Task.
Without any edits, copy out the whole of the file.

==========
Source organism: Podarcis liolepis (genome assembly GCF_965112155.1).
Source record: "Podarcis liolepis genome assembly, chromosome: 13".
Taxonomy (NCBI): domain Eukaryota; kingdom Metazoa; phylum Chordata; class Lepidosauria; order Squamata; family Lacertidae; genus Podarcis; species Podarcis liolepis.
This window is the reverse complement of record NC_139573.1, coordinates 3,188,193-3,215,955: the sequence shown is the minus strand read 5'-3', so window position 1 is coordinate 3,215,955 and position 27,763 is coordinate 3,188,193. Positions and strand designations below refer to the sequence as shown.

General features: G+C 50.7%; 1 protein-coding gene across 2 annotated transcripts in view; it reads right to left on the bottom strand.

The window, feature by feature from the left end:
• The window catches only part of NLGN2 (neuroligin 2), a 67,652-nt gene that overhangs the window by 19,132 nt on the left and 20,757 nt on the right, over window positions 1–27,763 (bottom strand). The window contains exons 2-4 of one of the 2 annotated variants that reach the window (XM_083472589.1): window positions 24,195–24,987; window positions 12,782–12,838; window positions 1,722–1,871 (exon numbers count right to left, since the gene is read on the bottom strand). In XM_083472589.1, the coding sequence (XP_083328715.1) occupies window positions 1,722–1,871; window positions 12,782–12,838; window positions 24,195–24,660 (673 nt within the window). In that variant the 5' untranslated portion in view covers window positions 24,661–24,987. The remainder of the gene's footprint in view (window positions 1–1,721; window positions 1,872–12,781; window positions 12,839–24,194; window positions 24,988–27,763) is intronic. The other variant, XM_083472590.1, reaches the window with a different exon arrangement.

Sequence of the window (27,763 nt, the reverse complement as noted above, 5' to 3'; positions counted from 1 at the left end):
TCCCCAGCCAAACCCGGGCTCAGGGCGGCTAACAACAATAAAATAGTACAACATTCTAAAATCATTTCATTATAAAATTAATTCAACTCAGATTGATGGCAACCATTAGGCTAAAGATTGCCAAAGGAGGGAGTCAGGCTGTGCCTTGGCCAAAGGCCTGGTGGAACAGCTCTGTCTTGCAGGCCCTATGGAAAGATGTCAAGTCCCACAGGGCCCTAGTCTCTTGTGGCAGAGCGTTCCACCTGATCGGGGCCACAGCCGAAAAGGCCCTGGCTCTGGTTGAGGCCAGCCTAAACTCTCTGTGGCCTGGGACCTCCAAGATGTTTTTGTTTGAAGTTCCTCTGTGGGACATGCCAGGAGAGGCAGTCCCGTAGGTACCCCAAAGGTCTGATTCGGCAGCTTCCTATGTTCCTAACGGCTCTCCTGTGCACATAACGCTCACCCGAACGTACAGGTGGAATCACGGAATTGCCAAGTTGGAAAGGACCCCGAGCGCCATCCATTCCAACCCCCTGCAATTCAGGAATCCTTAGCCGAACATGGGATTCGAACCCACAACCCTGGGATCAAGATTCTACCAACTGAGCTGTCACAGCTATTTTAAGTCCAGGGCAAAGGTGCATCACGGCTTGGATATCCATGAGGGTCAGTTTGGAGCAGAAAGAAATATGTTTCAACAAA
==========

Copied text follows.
Source organism: Podarcis liolepis (genome assembly GCF_965112155.1).
Source record: "Podarcis liolepis genome assembly, chromosome: 13".
Taxonomy (NCBI): domain Eukaryota; kingdom Metazoa; phylum Chordata; class Lepidosauria; order Squamata; family Lacertidae; genus Podarcis; species Podarcis liolepis.
This window is the reverse complement of record NC_139573.1, coordinates 3,188,193-3,215,955: the sequence shown is the minus strand read 5'-3', so window position 1 is coordinate 3,215,955 and position 27,763 is coordinate 3,188,193. Positions and strand designations below refer to the sequence as shown.

General features: G+C 50.7%; 1 protein-coding gene across 2 annotated transcripts in view; it reads right to left on the bottom strand.

The window, feature by feature from the left end:
• The window catches only part of NLGN2 (neuroligin 2), a 67,652-nt gene that overhangs the window by 19,132 nt on the left and 20,757 nt on the right, over window positions 1–27,763 (bottom strand). The window contains exons 2-4 of one of the 2 annotated variants that reach the window (XM_083472589.1): window positions 24,195–24,987; window positions 12,782–12,838; window positions 1,722–1,871 (exon numbers count right to left, since the gene is read on the bottom strand). In XM_083472589.1, the coding sequence (XP_083328715.1) occupies window positions 1,722–1,871; window positions 12,782–12,838; window positions 24,195–24,660 (673 nt within the window). In that variant the 5' untranslated portion in view covers window positions 24,661–24,987. The remainder of the gene's footprint in view (window positions 1–1,721; window positions 1,872–12,781; window positions 12,839–24,194; window positions 24,988–27,763) is intronic. The other variant, XM_083472590.1, reaches the window with a different exon arrangement.

Sequence of the window (27,763 nt, the reverse complement as noted above, 5' to 3'; positions counted from 1 at the left end):
TCCCCAGCCAAACCCGGGCTCAGGGCGGCTAACAACAATAAAATAGTACAACATTCTAAAATCATTTCATTATAAAATTAATTCAACTCAGATTGATGGCAACCATTAGGCTAAAGATTGCCAAAGGAGGGAGTCAGGCTGTGCCTTGGCCAAAGGCCTGGTGGAACAGCTCTGTCTTGCAGGCCCTATGGAAAGATGTCAAGTCCCACAGGGCCCTAGTCTCTTGTGGCAGAGCGTTCCACCTGATCGGGGCCACAGCCGAAAAGGCCCTGGCTCTGGTTGAGGCCAGCCTAAACTCTCTGTGGCCTGGGACCTCCAAGATGTTTTTGTTTGAAGTTCCTCTGTGGGACATGCCAGGAGAGGCAGTCCCGTAGGTACCCCAAAGGTCTGATTCGGCAGCTTCCTATGTTCCTAACGGCTCTCCTGTGCACATAACGCTCACCCGAACGTACAGGTGGAATCACGGAATTGCCAAGTTGGAAAGGACCCCGAGCGCCATCCATTCCAACCCCCTGCAATTCAGGAATCCTTAGCCGAACATGGGATTCGAACCCACAACCCTGGGATCAAGATTCTACCAACTGAGCTGTCACAGCTATTTTAAGTCCAGGGCAAAGGTGCATCACGGCTTGGATATCCATGAGGGTCAGTTTGGAGCAGAAAGAAATATGTTTCAACAAA